I agree, chronic lateness is rude, day or night shifters.

Sometimes things are posted twice, not on purpose :)

You do realize I WAS kidding don't ya??!!

nicunurse2004

Specializes in nicu.

We have 2 night nurses that have been known to sit in the recliners of our patents cubby room and act like they are charting when they are actually napping. Our nurse managers are aware of the situation and have alerted our night supervisor to change up her normal routine times of visiting our unit in order to catch these nurses who have fallen asleep. We do have recliners in our breakroom in which a few of the night nurses will nap while on there break which is allowed as long as we are sure to return from out breaks on time. I have found that if I take a nap on my breaks I am to tired to function fro the rest of the shift, I either go for a long walk with one of my coworkers or we all talk and watch some of the late night news or movies that might be on while on our breaks. If you are cocerned about your coworkers disapearing and sleeping or even just sleeping when not on a break I would bring it to someones attention because if something horrible were to happen they might sleep through it or make a mistake because they are not fully awake to function and we need to watch out for our babies first not our coworkers.

RainDreamer, BSN, RN

Has 13 years experience. Specializes in NICU.

I have found that if I take a nap on my breaks I am to tired to function fro the rest of the shift, I either go for a long walk with one of my coworkers or we all talk and watch some of the late night news or movies that might be on while on our breaks.

I'm the same way! I just get more tired if I take a nap on my lunch break. We usually get an hour for lunch, so some people will take a nice hour long nap. I wish I could do that, but I can't. It just makes me more sleepy! I do like you said .... go for a walk or watch some TV.

A BIG no-no...but some RN's still do it. And, for the most part get by with it. HOW? It is embarrassing to the unit when there is a float nurse not to mention the alarms answered on their behalf. Noone wants to be a snitch, but it's always the same people...night after night.

Management must know about the problem, but what is done. I know discipline is sometimes unknown, but come on. I get tired too. I have kids too. I plan accordingly, so that I can sleep...for the most part.

These are my friends/co-workers. It's not fair for morale between night shift and day shift to be torn down because of a few offenders. Yes, they know.

How is this handeled in your unit?

Do you mean that these nurses take naps outside of their allotted break time? Because on my unit, most of us DO take naps, but they are ALWAYS during our breaktimes (1 hr), and we all have "buddies" who cover us during our break and vice versa. It's very organized this way, and lets everyone (usually, unless all hell is breaking loose) have their breaks, which are sooo important during a 12 hr shift. But ya'll know that!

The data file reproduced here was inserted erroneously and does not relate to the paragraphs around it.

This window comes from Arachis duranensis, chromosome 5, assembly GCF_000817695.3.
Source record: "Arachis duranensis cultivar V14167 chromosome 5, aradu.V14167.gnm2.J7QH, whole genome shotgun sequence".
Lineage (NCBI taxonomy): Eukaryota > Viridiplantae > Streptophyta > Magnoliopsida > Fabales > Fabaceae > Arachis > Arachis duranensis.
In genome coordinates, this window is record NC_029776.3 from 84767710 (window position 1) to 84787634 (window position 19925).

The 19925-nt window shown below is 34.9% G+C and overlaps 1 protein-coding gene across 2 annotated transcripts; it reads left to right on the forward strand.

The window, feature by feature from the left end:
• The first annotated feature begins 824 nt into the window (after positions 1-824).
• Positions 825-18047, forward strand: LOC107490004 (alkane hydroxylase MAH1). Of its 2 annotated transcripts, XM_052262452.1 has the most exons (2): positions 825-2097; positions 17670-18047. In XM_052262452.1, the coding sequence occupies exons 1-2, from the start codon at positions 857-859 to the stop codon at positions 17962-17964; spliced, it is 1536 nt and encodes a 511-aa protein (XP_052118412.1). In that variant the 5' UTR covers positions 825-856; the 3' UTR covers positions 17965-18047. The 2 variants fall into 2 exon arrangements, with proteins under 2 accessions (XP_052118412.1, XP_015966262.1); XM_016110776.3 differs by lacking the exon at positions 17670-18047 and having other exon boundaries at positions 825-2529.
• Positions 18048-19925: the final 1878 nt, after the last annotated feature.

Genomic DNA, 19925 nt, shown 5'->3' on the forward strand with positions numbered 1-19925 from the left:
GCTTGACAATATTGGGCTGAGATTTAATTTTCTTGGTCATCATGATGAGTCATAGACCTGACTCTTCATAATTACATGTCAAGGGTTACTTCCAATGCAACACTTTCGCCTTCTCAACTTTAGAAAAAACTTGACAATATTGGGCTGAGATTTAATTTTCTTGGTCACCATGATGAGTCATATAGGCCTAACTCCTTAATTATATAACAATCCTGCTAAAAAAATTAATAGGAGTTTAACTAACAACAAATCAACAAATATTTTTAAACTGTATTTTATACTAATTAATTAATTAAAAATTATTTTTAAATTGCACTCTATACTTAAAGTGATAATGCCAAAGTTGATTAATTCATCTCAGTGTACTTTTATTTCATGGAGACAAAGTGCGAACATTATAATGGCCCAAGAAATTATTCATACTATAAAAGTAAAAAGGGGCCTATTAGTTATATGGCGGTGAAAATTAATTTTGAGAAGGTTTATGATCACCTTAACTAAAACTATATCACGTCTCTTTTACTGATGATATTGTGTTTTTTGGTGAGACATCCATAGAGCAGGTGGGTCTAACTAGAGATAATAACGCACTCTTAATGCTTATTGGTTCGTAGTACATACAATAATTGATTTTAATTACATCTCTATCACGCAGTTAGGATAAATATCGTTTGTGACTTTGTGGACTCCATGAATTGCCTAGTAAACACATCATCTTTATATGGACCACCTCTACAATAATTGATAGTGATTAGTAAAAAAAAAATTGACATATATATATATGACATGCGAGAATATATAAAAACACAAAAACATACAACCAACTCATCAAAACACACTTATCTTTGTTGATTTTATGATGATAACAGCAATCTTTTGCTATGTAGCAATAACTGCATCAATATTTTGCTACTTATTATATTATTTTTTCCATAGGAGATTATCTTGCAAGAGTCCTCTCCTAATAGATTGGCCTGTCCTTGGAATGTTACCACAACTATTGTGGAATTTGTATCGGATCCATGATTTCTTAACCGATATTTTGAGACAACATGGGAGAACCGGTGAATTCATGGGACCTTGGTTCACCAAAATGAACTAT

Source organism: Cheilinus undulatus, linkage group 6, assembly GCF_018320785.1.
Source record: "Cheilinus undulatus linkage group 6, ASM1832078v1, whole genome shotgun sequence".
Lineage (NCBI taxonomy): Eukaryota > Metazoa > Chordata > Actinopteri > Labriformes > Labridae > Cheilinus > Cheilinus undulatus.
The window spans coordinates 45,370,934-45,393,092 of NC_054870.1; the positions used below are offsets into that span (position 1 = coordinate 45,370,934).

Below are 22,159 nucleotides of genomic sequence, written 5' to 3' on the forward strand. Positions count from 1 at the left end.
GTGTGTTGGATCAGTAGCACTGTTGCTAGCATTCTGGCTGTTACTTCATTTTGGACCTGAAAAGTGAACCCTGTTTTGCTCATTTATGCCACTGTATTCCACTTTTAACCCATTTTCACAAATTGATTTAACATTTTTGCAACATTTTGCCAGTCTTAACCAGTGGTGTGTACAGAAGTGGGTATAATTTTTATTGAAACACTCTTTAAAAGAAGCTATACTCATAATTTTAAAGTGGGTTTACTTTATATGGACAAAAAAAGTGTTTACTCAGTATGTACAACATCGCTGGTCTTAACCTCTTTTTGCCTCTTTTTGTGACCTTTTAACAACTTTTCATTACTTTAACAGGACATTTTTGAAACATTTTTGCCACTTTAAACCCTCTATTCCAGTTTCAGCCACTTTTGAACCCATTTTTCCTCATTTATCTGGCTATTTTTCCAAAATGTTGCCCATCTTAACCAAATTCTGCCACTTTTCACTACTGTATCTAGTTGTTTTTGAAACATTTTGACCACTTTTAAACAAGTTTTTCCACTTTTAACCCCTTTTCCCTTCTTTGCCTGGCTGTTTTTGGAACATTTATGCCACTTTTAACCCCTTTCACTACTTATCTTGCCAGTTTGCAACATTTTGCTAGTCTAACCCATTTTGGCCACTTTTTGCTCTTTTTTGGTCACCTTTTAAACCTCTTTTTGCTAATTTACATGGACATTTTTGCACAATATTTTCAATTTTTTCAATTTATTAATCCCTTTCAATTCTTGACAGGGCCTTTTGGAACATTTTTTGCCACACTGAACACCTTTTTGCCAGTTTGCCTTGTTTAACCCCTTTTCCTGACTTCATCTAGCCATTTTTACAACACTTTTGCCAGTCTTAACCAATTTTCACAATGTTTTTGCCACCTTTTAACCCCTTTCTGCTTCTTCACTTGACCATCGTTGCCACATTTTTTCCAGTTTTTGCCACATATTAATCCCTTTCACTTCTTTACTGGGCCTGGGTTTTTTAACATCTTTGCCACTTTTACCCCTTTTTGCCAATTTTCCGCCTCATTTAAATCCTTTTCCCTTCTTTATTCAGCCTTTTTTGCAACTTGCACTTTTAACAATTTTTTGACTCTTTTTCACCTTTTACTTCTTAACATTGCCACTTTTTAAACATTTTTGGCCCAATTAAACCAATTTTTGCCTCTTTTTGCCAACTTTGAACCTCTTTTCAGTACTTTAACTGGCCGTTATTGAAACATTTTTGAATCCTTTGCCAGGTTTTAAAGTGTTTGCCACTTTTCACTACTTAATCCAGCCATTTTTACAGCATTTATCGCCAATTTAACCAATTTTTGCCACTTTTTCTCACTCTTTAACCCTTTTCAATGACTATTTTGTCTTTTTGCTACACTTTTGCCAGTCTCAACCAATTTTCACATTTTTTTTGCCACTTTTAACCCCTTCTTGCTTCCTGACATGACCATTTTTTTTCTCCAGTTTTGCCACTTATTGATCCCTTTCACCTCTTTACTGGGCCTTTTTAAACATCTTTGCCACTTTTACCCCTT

kellerpatty

Has 2 years experience. Specializes in Burn ICU, Psych, PACU.

Hi:

I work 12.5 to 13 hr (sometimes turns into 14 hour) shifts at night and I'm too busy to sleep (or nap or whatever word you want to use for unconsciousness). Breaks, lunch? You mean I'm supposed to get breaks and a lunch? I'm going to check into that...

P.S. I have never seen any of my co-workers even close to sleeping or napping...

prmenrs, RN

Has 42 years experience. Specializes in NICU, Infection Control.

I have been called for an emergency night shift (late in the day, "Please can you work tonight"). I'll say yes, but tell them up front I'll need a nap. That isn't a problem if they're desparate!!

I'll just go into the parent room for 30min to an hour, they'll come and get me if there is a problem, adn they don't mind. They are happy they are not working short!

But I think that's a different situation than what you're describing, which is a chronic abuse thing. I'd suggest taking that up the chain a bit. If they are willing to tolerate it, than you're stuck.

PANurseRN1

Specializes in Day Surgery/Infusion/ED.

When I worked in a hospital, I worked in the ER either 1900-0700 or 1500-0300. If we had time to sleep, management would have thought we had too much staff - lol. Absolutely no time to sleep. I have also worked in adult ICU on nights and again - no time to sleep.

IMHO - folks that sleep at work, don't need a job that bad! And...if it was my child or family member they were responsible for, they could get out nursing too.

Interesting that it's OK for docs in the ED to sleep. Their job is so much harder, though, poor things are probably exhausted from all the stress.

If it's on your break, then I guess it shouldn't be a problem, so long as you don't oversleep or need to be woken up. Your break time should be yours.

NICU_3_RN

Has 6 years experience. Specializes in NICU, ER/Trauma.

the only person I work with on my unit that actually pulls up a chair and takes an actual nap ON THE UNIT is my assistant night manager. Annoys me to no end that she has no problem with it, especially while others are running their rear ends off. And you KNOW if someone else did the same thing, their job would be history.

I have no problem with closing your eyes in the break room on break, but the sleeping ON THE UNIT in front of everyone is rude, disrespectful and unsafe.

Guest
This topic is now closed to further replies.
×

By using the site you agree to our Privacy, Cookies, and Terms of Service Policies.

OK